Knesset committee discusses rights and welfare of Gazan children

Does Israel really block 40% of parents of Gazan children from crossing border for medical treatment?

Palestinian security forces and trucks seen at the Kerem Shalom crossing, the main passage point for goods entering Gaza, in the southern Gaza Strip, on September 1, 2020. (photo credit: ABED RAHIM KHATIB/FLASH90)
Palestinian security forces and trucks seen at the Kerem Shalom crossing, the main passage point for goods entering Gaza, in the southern Gaza Strip, on September 1, 2020.
(photo credit: ABED RAHIM KHATIB/FLASH90)
The Knesset Committee for the Rights of the Child on Tuesday held a debate about why Israel is blocking around 40% of parents of Gazan children from joining them when they cross the border to be treated in Israeli medical establishments.
Committee chairman Yosef Jabareen (Joint List) said, “it is important for the committee to explicitly declare the right of children to receive medical care while being accompanied by one of their parents.”
“We heard about the medical and socio-psychological importance of being accompanied [by a parent] from a professional perspective and to comply with international law obligations,” stated Jabareen.
Jabareen demanded that the government allow more parents of Gazan children to accompany them for medical treatment as well as to permit medical treatment in Israel for anything that was not available in Gaza, even if it is not a life-saving treatment.
He said that the current situation violates Israel’s international law obligations.
Generally, Israel is more liberal in granting Palestinians from the West Bank medical treatment than those from Gaza, and is more ready to grant treatment to Gazans in life-threatening situations.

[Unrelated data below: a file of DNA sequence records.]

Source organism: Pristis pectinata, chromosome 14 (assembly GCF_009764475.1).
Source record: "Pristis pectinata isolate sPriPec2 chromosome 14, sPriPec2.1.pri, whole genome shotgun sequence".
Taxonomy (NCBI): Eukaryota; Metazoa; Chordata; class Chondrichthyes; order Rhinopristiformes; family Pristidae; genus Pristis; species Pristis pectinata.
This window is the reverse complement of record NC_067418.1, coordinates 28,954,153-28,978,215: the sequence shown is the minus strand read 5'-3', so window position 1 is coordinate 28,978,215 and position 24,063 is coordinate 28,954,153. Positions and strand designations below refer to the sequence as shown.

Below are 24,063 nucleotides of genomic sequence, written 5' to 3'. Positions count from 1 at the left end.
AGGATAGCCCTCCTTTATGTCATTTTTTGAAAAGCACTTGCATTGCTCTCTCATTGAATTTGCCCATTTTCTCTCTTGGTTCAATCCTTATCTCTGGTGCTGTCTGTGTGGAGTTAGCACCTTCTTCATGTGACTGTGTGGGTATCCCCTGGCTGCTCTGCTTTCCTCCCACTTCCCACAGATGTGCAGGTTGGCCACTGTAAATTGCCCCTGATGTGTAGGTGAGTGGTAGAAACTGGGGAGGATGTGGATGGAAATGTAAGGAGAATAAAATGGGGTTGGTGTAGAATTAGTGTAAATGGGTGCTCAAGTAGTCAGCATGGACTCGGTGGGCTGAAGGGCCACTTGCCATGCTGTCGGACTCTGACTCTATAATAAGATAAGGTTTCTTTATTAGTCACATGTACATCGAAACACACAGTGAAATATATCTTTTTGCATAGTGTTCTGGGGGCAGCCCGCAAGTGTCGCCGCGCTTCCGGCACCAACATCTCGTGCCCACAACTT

IDF Civil Administration Maj. Yasmin Tau Yitzhak told the committee that authorities work hard to ensure that parents can accompany Palestinian children coming into Israel for medical care.
She said that 92% of West Bank parents had been given permission to join their kids in such situations.
Tau Yitzhak explained that Gaza was more complex as the Shin Bet (Israel Security Agency) tended to find more security issues with parents making requests.
Noting that security was the primary reason that a parent’s request for entry might be rejected, she stated that the IDF was still ready for the other parent or another relative to accompany a Palestinian child.
In fact, Tau Yitzhak said that in some instances where a grown-up is not permitted to accompany a Gazan child into Israel, it occurs because an application was filed and approved for one grown-up, but a different grown-up shows up unannounced who did not apply.
In absolute numbers, Tau Yitzhak told the committee that 9,315 Palestinian children from the West Bank and 1,384 from Gaza were accompanied by parents over the last year.
Health Ministry International Affairs director Asher Shalmon said that, "according to the Oslo Accords... the responsibility for medical treatment is on the Palestinian Authority. It decides who can come to Israel and who cannot. We at the Health Ministry never say ‘no’ to Palestinian children in life-threatening situations.”
Yet, he added that during the time period since Israel and the PA have been at loggerheads over customs taxes and other political issues, there has been an 80-90% drop in referrals for medical treatment from the PA.
Shalmon portrayed this as part of the PA’s reduced coordination with Israel in a variety of areas to protest a range of diplomatic disagreements.